ReCreate Recap – January 18, 2018

Farmers Or Celebrities? Livestreaming Changes Country Life In China. Livestreaming is transforming some Chinese farmers into celebrities, reported NPR. Liu Jin Yin is a 26-year-old farmer who earns far greater income from livestreaming videos of his daily life in rural Sichuan Province to nearly 200,000 subscribers. “When I started livestreaming, my neighbors saw me talking to myself and thought I had gone crazy,” Liu told NPR. “Then I saw that it was possible to make money doing this…I’m also now able to stay at home to take care of my parents. Everyone’s happy. This has changed me.” This trend is part of a larger online culture in China, where over 360 million people tune into livestream videos, supporting a $3 billion industry.

ReCreate Takes Part In Copyright Week. January 15-19 marks Copyright Week. Organized by the Electronic Frontier Foundation, Copyright Week features diverse groups promoting principles guiding copyright policy. The intent of the week is to highlight different aspects of how copyright law should encourage innovation and promote creativity.

Social Media Influencers Recognized For Their Artform And Cultural Impact. This year, the NAACP Image Awards introduced the category of YouTuber of the Year in partnership with Google, reported Bustle. Beauty vlogger Jackie Aina was named the 2018 YouTuber of the Year, an award which recognizes the cultural impact of online creators and social media influencers. This week, the 10th annual Shorty Awards announced the nominees for its social media-driven awards, such as Meme of the Year, Creator of the Decade and YouTuber of the Year, according to Deadline.

Copyright Week 2018 Kicks Off With “Public Domain And Creativity” Theme. As part of Copyright Week, Copybuzz’s Glyn Moody penned a column explaining how copyright term extensions restrict access to the public domain. “In other words, today’s artists can only draw on works created by their long-dead predecessors, unless an artist opts for a more generous licensing approach such as those offered by the Creative Commons organisation,” wrote Moody. “For the digital age, where ordinary people have routinely become new kinds of creators, and frequently post text, sounds and images online, that’s a huge loss of potential source material.”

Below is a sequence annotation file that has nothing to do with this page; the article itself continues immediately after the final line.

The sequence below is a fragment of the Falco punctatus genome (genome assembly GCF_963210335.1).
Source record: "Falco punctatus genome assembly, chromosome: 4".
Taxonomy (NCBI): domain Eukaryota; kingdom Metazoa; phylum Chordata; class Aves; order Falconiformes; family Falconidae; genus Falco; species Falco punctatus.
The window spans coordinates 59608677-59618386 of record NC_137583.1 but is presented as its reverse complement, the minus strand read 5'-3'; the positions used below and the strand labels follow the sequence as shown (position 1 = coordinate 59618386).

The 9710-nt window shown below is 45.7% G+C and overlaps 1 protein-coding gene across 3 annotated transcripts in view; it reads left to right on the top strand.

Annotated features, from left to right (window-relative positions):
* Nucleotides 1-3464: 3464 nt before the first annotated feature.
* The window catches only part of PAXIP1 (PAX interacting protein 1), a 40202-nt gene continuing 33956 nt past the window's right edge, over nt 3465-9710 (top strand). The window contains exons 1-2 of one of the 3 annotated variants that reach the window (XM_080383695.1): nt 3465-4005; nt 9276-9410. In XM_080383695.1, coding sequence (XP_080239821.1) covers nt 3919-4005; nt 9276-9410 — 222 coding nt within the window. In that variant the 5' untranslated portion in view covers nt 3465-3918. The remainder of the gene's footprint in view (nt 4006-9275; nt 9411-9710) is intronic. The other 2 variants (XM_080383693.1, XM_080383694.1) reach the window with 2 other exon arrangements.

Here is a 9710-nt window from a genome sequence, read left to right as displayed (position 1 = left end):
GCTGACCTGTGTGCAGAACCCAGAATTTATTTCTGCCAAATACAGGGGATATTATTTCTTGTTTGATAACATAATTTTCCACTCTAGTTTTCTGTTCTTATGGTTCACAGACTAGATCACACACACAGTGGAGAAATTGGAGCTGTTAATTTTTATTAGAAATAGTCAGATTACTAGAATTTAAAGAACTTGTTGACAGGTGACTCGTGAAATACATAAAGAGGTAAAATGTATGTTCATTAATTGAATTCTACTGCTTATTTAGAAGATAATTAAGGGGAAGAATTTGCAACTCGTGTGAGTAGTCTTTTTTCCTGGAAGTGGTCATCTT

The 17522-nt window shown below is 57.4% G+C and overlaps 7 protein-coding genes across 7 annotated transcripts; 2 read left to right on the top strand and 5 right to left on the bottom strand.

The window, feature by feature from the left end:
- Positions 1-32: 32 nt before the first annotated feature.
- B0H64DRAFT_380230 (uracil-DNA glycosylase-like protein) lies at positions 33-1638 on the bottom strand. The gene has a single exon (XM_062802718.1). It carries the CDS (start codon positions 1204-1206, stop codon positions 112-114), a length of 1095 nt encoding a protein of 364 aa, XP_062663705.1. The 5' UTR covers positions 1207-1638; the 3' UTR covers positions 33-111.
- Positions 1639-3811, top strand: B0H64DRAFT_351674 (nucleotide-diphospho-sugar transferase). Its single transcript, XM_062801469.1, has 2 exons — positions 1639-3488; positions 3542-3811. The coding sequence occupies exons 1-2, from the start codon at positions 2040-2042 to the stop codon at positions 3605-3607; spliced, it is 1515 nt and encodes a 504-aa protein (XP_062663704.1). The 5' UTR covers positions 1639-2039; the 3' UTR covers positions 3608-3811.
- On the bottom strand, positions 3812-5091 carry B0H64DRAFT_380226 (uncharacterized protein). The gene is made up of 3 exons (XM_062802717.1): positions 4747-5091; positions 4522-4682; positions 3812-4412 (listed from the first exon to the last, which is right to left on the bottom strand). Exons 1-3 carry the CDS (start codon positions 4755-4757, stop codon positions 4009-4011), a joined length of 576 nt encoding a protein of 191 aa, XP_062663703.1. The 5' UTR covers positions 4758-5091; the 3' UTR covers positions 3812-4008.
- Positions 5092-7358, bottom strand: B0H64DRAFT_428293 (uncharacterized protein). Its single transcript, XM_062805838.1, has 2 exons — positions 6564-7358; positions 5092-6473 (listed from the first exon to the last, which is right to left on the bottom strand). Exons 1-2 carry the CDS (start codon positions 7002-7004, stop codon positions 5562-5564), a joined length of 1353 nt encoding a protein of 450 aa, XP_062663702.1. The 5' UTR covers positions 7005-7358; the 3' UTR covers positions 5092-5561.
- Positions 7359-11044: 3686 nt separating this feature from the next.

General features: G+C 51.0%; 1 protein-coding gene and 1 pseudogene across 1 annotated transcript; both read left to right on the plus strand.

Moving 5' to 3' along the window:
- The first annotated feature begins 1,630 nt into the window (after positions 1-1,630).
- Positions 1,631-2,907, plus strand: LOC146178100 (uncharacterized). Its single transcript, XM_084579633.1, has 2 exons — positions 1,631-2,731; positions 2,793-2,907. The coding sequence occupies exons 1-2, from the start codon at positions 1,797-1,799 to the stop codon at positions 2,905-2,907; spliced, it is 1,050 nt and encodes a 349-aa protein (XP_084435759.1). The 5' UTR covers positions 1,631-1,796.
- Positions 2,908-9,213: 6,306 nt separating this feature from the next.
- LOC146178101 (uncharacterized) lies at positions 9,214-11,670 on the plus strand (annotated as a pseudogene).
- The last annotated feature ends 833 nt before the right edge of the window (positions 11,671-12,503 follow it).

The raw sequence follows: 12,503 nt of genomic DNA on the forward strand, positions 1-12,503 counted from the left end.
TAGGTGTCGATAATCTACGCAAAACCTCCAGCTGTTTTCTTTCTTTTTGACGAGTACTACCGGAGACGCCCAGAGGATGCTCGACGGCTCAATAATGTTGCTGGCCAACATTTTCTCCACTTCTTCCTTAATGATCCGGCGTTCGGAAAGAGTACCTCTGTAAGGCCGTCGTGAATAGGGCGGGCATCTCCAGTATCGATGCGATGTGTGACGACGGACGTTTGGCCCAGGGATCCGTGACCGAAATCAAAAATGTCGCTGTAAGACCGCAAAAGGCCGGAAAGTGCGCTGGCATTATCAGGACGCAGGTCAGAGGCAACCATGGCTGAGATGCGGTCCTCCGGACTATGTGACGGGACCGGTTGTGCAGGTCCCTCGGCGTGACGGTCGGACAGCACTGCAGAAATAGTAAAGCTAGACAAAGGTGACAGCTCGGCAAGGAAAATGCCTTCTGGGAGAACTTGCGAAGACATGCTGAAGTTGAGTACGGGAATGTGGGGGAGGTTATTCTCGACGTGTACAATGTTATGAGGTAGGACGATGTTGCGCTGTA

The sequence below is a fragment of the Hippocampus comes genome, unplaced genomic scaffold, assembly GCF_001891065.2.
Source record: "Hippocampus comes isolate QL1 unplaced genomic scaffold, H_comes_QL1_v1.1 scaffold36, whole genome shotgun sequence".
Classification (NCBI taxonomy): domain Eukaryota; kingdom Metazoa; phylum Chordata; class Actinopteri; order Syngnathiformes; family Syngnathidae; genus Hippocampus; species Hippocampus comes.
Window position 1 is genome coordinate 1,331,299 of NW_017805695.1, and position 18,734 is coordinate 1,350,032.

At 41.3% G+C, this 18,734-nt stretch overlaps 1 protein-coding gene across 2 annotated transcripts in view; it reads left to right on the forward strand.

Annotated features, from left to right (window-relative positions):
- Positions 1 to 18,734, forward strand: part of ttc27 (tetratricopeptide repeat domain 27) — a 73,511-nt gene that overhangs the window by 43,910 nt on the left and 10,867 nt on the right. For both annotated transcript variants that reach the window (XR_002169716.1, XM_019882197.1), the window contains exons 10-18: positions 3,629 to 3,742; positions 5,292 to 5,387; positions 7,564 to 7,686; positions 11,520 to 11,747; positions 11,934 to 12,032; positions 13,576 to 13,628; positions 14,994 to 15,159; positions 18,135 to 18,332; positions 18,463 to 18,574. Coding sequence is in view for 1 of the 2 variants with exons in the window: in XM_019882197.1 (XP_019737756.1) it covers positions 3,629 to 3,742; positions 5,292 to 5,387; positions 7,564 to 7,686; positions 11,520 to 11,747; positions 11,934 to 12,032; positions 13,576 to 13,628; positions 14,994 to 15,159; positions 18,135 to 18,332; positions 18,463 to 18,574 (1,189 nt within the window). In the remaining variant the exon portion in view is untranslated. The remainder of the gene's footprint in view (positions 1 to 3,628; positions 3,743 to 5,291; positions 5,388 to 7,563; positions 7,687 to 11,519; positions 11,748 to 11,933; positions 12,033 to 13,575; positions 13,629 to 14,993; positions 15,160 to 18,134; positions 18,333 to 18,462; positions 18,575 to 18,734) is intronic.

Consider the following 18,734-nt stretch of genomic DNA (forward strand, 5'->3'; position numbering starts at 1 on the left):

(You Gotta) Fight For Your Right (To Repair). iFixit’s Kay-Kay Clapp wrote a blog post about the importance of digital right to repair, and how consumers should have the right to modify software on products they own. While consumers may own the device itself, they do not own the software underneath it, and therefore, are barred from being able to modify or repair it freely. Clapp argues: “When you buy something, you should own it. You should have the right to repair it yourself…There’s enough broken stuff to go around so everyone can get their fix—including our broken copyright laws.”

YouTube Is More Than Just Viral Videos. YouTube’s head of culture and trends Kevin Allocca joined CBS News to talk about how viral videos are shaping society and changing the way people live. Allocca also discussed how YouTube has grown into a diverse community of videos on every topic imaginable, and why it is more than just a platform for viral videos. “There are so many genres that exist on YouTube…viral videos represent only one slice of what is a much larger ecosystem,” said Allocca.